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Old 10-02-2008, 04:53 PM   #1
thespaceman
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Correct way to define hostname in /etc/hosts


Hi,

I've just done my first install of RHEL 5.1 and every went ok and the server is on the network.

My question is what is the correct way to define the hostname within /etc/hosts? The entry after the install is like this:

127.0.0.1 myserver.mydomain.com myserver localhost


Normally (in Solaris,HP-UX etc) the hosts file would be as follows:

127.0.0.1 localhost
10.10.10.10 myserver myserver.mydomain.com


So for Linux should I leave /etc/hosts as is or should I go for the Solaris method?

The address 10.10.10.10 is the IP associated with the primary interface as is defined as an IP within the NIC device config file. The hostname is set to myserver.

Thanks.
 
Old 10-02-2008, 05:06 PM   #2
CRC123
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Leave it whatever way the Linux one has it. I got this from 'man hosts':
Quote:
For each host a single line should be present with the following information:
IP_address canonical_hostname [aliases...]
 
Old 10-03-2008, 03:26 AM   #3
stuart_cherrington
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If you're going to run any apps (like Oracle) then you need the FQDN first in the lists of hostnames.
 
Old 10-03-2008, 01:03 PM   #4
thespaceman
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Question

So this is correct:

127.0.0.1 myserver.mydomain.com myserver localhost


But how would you define the 10.10.10.10 address? Obviously other hosts on the same DNS domain would associate myserver with 10.10.10.10. So would it be normal not to define the primary IP (hostname aliase) in /etc/hosts?

Is this done for performance reasons?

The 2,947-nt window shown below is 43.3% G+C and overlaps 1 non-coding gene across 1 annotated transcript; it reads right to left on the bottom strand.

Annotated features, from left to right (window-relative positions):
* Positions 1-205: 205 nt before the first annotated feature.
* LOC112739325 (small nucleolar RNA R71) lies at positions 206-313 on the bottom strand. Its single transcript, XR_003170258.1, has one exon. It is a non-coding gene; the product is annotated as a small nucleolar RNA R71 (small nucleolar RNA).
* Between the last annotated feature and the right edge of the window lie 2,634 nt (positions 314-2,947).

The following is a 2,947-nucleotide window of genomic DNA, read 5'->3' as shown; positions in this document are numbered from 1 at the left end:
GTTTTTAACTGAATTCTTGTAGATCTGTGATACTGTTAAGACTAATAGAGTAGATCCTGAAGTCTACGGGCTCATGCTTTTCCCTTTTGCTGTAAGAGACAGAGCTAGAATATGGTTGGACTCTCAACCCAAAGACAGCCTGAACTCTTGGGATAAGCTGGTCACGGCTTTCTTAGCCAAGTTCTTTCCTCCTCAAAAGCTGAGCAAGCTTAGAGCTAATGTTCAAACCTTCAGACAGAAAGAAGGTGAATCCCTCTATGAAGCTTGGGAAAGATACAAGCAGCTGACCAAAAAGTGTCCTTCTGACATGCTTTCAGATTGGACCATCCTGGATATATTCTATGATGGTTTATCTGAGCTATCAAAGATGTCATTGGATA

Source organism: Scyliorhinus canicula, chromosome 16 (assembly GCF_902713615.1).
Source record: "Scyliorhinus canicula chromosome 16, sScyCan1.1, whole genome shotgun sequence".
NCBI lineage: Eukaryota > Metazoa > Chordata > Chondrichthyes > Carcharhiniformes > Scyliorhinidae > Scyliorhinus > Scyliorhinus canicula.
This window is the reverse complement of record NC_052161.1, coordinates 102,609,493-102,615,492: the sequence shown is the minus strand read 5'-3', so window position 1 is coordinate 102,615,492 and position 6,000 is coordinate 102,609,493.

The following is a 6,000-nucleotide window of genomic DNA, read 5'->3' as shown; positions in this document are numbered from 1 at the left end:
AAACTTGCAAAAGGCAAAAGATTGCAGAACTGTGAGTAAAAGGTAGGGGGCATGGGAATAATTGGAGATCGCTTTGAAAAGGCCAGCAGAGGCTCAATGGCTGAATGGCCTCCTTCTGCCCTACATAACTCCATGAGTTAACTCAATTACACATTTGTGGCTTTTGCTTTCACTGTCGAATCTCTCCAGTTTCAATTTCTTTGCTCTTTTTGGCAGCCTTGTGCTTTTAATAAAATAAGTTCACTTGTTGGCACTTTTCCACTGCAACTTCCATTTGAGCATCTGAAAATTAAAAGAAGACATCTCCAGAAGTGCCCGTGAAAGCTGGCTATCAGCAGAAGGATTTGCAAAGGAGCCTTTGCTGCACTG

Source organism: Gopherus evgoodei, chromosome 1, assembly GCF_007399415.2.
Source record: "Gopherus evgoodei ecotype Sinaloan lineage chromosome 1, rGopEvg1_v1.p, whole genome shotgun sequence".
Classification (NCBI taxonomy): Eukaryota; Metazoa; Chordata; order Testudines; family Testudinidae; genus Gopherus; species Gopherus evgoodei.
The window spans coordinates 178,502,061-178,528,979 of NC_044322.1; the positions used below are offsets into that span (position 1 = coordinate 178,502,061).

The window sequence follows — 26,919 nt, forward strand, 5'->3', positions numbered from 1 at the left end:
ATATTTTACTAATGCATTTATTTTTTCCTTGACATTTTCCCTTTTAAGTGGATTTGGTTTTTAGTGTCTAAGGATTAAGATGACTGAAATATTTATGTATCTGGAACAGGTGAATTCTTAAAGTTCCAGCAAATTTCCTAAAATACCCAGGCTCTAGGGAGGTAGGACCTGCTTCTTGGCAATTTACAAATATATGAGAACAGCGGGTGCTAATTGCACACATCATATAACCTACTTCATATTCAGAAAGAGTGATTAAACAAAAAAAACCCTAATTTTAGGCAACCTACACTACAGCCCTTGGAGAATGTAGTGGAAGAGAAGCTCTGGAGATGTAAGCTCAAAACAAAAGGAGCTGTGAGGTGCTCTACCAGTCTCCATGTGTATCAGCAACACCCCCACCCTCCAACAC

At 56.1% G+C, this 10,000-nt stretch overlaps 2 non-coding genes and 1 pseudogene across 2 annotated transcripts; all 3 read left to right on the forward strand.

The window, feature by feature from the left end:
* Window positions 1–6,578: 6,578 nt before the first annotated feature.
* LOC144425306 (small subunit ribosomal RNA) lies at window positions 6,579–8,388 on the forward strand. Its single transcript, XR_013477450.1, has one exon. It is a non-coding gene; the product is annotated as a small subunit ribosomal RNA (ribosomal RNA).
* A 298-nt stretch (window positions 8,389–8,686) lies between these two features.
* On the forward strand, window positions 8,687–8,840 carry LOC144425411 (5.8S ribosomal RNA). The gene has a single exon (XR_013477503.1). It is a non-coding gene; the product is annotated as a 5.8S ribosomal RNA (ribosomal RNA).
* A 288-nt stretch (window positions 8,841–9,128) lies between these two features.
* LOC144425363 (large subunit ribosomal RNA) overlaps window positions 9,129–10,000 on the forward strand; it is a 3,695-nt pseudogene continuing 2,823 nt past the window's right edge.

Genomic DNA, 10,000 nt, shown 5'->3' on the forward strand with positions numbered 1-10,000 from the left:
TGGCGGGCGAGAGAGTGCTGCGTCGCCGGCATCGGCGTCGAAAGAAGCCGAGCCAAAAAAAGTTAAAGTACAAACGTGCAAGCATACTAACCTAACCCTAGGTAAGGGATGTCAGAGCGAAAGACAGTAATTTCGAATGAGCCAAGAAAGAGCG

Old 10-05-2008, 11:49 PM   #5
chrism01
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/etc/hosts existed in the early days of arpanet (internet forerunner). All machines had the same file and new copies were emailed out regularly. When the net got too big, they came up with DNS/bind which would automatically find systems on demand.
These days /etc/hosts will often only have the 127.0.0.1 address. If you define another address in there, it will not be visible across the net.
It should be in the file that defines the NIC eg eth0. On my F8 system that's
/etc/sysconfig/networking/devices/ifcfg-eth0
 
Old 10-06-2008, 12:00 AM   #6
jschiwal
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If you don't run your own DNS server, then enter each host on your private lan , in the hosts file. If you have the avahi service running, you can use instead use "<hostname>.local" to refer to another computer by name.
 
Old 10-12-2008, 11:27 AM   #7
schotzy
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Quote:
Originally Posted by thespaceman View Post
So this is correct:

127.0.0.1 myserver.mydomain.com myserver localhost


But how would you define the 10.10.10.10 address? Obviously other hosts on the same DNS domain would associate myserver with 10.10.10.10. So would it be normal not to define the primary IP (hostname aliase) in /etc/hosts?

Is this done for performance reasons?
I think it is probably done for machines that are using dhcp and may have their address change. This way local processes can still resolve the actual hostname without needing dns or changing /etc/hosts every time.

If you are using a static address you can certainly add a line for the 10.x.x.x address with the host name, and make the hosts file appear just like it does on a Solaris box.

You should also note that if there are more than one entry in /etc/hosts with the same address, only the last will be used. So if you had :

127.0.0.1 myserver.mydomain.com myserver localhost
10.10.10.10 myserver.mydomain.com myserver
[...]
then myserver.mydomain.com myserver would resolve to 10.10.10.10, not 127.0.0.1.

On my machines with static addresses I *always* set up the hosts file with only localhost on the 127.0.0.1 line and a separate line for the "real" hostname and it's associated IP.
 
  


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